I’ve concentrated a lot on the three main characters here but I think the supporting cast of Bernard Lee, Bonar Colleano, Herbert Lom, Edric Connor, Anthony Newley and Eric Pohlmann deserve a brief mention at the very least.

I have an old DVD of Fire Down Below which was released many years ago and it still looks quite strong with rich colors and an attractive CinemaScope image. I understand it’s recently been included in a keenly priced 12 movie set of Hayworth’s films on Blu-ray via Mill Creek, and I imagine it will look even better in high definition. To date, I don’t believe the film has had an official release in the UK, an omission I would have thought one of the independent labels might seek to correct. Anyway, for the time being, I’ll leave you with Jeri Southern’s rendition of the theme tune:

Rough Shoot

Hitchcockian is a word that ought to be reasonably common for anyone familiar with the movie reviewing/commentary world. Mind you, time was the term got recycled regularly in relation to new cinema releases, although my impression is that this hasn’t been  happening so often of late. This might be down to recent films not fitting the bill, a gradual waning in the influence of the great man, a lack of awareness (conscious or unconscious) among reviewers. Or maybe I’m just mistaken and it’s as widely used as ever. Whatever. Today’s  film for consideration, Rough Shoot (1953), feels Hitchcockian to me, or perhaps it might be more accurate to talk a Hitchcockian throwback. By the 50s, Hitchcock himself was shifting ever deeper into more complex and layered thrillers. Rough Shoot, with its wrong man mix ups and well-judged combination of jauntiness and suspense feels closer in tone to some of the earlier, pre-Hollywood British thrillers.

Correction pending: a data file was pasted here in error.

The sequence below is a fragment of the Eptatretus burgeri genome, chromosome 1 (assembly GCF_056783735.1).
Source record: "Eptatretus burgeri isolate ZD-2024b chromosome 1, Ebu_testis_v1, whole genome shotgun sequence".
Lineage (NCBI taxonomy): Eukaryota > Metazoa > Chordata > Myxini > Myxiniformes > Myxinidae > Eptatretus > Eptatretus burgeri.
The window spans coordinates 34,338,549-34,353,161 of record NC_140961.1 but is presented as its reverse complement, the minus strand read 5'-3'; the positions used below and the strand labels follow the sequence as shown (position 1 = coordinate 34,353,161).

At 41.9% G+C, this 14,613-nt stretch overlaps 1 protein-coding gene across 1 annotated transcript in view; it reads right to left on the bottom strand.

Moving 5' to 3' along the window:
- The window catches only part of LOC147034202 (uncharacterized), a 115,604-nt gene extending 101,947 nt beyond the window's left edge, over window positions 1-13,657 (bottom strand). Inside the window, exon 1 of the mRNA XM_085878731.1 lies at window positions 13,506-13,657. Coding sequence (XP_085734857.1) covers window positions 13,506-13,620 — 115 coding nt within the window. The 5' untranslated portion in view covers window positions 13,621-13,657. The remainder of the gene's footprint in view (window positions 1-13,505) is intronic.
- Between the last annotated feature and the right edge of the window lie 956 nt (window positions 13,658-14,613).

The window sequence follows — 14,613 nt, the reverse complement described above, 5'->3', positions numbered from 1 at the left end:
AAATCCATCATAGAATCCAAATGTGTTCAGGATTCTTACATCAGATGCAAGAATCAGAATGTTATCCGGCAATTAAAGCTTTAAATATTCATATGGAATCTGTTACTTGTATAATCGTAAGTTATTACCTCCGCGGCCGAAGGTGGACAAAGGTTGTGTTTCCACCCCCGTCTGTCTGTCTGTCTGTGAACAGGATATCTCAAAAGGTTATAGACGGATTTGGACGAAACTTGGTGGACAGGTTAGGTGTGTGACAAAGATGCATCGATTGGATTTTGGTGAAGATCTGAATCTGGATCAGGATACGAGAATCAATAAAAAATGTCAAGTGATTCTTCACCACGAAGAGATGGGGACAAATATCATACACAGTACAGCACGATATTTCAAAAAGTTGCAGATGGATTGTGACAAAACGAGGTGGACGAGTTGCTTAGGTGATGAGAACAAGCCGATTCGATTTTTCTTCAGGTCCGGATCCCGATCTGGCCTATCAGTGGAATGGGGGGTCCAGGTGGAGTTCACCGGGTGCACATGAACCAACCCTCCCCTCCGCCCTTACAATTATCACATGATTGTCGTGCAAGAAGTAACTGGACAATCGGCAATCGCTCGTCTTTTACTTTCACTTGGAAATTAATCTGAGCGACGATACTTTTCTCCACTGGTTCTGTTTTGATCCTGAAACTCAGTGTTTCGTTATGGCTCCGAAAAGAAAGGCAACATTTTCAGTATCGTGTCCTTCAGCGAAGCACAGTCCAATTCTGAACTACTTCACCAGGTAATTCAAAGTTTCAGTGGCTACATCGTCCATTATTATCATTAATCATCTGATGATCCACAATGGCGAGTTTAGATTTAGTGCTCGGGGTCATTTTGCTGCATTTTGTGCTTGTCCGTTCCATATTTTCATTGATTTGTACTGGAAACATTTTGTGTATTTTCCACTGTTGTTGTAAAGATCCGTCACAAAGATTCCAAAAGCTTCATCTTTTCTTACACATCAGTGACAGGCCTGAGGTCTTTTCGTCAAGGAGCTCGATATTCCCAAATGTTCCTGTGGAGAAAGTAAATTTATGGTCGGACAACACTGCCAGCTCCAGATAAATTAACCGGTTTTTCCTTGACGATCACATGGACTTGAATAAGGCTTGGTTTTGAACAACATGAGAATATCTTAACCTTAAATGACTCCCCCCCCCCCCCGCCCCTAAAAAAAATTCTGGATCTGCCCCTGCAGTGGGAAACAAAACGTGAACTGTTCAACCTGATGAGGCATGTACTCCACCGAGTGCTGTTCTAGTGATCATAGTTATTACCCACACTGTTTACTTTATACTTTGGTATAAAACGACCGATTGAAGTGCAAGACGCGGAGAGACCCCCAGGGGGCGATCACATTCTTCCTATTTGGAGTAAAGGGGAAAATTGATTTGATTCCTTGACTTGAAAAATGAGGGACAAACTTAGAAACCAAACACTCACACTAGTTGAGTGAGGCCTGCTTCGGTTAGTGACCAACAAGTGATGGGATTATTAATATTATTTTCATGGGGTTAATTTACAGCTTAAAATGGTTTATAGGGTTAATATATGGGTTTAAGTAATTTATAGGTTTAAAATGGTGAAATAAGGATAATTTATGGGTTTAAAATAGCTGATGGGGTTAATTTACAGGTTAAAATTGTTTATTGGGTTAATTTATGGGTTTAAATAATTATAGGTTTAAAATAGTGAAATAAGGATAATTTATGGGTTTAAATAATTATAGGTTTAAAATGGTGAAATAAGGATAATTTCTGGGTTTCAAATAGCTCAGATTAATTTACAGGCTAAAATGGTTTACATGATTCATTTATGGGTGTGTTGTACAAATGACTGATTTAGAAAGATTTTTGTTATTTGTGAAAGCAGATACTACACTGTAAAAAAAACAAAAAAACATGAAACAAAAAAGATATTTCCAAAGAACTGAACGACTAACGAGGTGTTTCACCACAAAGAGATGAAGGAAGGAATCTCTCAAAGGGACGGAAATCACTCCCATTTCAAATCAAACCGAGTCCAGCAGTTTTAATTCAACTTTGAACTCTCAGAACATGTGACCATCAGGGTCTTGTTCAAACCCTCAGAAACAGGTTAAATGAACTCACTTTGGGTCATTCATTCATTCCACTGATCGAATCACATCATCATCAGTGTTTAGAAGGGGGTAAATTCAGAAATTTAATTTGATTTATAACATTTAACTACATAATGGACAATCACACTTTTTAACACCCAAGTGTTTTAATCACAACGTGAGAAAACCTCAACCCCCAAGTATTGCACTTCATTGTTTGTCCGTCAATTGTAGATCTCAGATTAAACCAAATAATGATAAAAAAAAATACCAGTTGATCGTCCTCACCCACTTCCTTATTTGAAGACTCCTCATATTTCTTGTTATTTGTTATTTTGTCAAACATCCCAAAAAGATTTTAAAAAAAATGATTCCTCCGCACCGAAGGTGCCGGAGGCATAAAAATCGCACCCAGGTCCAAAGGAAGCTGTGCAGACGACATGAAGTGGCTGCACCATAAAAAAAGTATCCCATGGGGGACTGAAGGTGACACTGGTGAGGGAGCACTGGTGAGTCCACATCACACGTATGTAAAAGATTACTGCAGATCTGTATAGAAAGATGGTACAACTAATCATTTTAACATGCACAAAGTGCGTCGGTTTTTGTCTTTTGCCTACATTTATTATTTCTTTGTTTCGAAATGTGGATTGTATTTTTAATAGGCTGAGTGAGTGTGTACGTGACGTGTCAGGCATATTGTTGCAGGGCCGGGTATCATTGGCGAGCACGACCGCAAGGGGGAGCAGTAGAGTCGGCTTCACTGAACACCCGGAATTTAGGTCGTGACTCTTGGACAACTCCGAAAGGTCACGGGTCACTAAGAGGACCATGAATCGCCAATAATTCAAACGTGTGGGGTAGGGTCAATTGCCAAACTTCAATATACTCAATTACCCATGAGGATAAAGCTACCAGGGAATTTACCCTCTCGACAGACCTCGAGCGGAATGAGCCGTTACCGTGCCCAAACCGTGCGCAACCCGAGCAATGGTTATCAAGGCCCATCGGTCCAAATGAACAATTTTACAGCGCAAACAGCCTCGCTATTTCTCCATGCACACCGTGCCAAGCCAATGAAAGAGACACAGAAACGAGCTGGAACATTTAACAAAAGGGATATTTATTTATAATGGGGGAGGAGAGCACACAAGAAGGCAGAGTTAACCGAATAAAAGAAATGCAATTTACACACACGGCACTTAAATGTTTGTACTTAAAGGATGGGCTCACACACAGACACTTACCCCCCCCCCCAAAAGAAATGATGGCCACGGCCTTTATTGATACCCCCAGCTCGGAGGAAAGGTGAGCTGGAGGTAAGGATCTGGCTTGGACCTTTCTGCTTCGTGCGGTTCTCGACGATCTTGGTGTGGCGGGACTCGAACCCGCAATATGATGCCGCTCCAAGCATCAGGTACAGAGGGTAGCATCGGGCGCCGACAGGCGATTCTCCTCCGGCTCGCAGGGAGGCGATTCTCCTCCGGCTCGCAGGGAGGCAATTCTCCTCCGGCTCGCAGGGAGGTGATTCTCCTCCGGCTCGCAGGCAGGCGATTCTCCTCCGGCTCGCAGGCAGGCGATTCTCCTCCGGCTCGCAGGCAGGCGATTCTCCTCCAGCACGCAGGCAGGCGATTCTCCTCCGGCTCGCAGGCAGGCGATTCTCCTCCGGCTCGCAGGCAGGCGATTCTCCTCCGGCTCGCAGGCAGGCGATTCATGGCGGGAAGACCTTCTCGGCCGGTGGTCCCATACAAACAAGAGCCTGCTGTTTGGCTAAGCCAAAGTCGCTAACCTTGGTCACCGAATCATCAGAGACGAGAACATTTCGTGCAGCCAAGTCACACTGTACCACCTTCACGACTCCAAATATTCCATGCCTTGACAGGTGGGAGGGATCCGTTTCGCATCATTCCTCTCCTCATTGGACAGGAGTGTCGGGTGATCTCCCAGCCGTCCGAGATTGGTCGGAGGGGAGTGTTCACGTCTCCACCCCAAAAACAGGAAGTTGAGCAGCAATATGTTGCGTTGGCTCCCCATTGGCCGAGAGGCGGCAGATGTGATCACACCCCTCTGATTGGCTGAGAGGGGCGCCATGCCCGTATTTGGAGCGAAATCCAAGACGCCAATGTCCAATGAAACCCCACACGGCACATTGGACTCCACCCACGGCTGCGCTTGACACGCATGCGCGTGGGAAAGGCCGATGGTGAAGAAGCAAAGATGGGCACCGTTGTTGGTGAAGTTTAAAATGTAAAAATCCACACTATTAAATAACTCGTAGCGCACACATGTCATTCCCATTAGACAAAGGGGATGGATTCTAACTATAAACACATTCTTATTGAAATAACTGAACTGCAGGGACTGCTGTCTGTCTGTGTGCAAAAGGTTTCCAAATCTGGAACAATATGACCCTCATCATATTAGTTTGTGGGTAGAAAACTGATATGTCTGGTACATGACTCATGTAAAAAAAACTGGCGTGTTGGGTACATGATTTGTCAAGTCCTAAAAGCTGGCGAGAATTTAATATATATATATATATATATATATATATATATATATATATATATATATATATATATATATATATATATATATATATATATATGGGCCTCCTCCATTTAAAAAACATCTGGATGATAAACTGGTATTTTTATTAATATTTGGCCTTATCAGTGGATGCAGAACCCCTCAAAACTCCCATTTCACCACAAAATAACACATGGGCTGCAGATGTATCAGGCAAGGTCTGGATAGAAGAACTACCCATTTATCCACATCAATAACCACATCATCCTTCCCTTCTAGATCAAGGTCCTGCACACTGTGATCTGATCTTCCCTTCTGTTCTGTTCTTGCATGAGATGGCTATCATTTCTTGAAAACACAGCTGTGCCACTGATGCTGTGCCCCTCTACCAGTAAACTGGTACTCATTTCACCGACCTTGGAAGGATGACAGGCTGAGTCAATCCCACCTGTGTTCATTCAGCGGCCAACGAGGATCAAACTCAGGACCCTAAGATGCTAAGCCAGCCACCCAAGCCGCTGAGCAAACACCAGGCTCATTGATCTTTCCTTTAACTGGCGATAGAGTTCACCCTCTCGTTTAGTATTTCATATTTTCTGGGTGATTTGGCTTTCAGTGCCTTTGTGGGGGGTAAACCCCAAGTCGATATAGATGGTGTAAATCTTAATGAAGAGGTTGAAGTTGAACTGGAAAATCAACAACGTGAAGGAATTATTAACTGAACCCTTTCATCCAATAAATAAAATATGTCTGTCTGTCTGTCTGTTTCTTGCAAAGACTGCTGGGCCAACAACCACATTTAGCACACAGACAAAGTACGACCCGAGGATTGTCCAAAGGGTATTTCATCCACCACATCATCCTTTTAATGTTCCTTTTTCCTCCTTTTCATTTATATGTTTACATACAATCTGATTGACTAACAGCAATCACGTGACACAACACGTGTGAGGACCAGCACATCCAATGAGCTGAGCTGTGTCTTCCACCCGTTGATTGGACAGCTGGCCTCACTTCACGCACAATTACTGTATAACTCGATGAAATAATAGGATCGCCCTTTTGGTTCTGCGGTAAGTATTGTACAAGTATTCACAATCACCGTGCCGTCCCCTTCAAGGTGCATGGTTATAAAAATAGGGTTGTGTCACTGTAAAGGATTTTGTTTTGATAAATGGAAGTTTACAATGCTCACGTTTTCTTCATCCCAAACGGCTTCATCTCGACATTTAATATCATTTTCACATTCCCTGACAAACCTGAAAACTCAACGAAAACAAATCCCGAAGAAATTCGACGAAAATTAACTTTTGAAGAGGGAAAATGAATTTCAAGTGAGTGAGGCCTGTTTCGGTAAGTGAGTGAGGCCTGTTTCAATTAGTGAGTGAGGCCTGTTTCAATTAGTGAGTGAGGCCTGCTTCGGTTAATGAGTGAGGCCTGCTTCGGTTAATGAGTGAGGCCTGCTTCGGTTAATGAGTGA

Colonel Taine (Joel McCrea) is a US artillery specialist cooperating with the British military and therefore living in Britain. Actually, it appears to be an idyllic existence at the beginning, as Taine chats with the crusty old type he’s letting some land from before wandering off with warnings to watch out for poachers, black marketeers and other interlopers still ringing in his ears. Right on cue, he spots an unknown man trespassing on his property and thus plans to send a blast of buckshot in his direction to discourage him. However, this is no poacher someone else (Marius Goring) has the sights of a rifle trained on him, someone planning to do more than merely throw a scare into him. Two shots coincide and the result is a dead man, and an appalled Taine convinced that he is responsible. Logically, one ought to report the accident immediately yet dramas such as this depend on protagonists suffering from panic and sudden rushes of blood to the head. And so it follows that Taine attempts to conceal the body temporarily, but the actual shooter is keen to take care of matters himself. At this point the tale looks to be drifting determinedly towards film noir territory, with Taine fretting and haunted by guilt while his wife (Evelyn Keyes) is growing increasingly suspicious. And then, in that 1930s Hitchcock style, the tone shifts smoothly towards something a bit lighter with the arrival on the scene of a vain Polish spy (Herbert Lom) and his MI5 boss (Roland Culver). From here the pace picks up considerably, with spies coming and going, a race from the countryside to London to reveal the McGuffin before everything winds up in explosive fashion atop Madame Tussauds.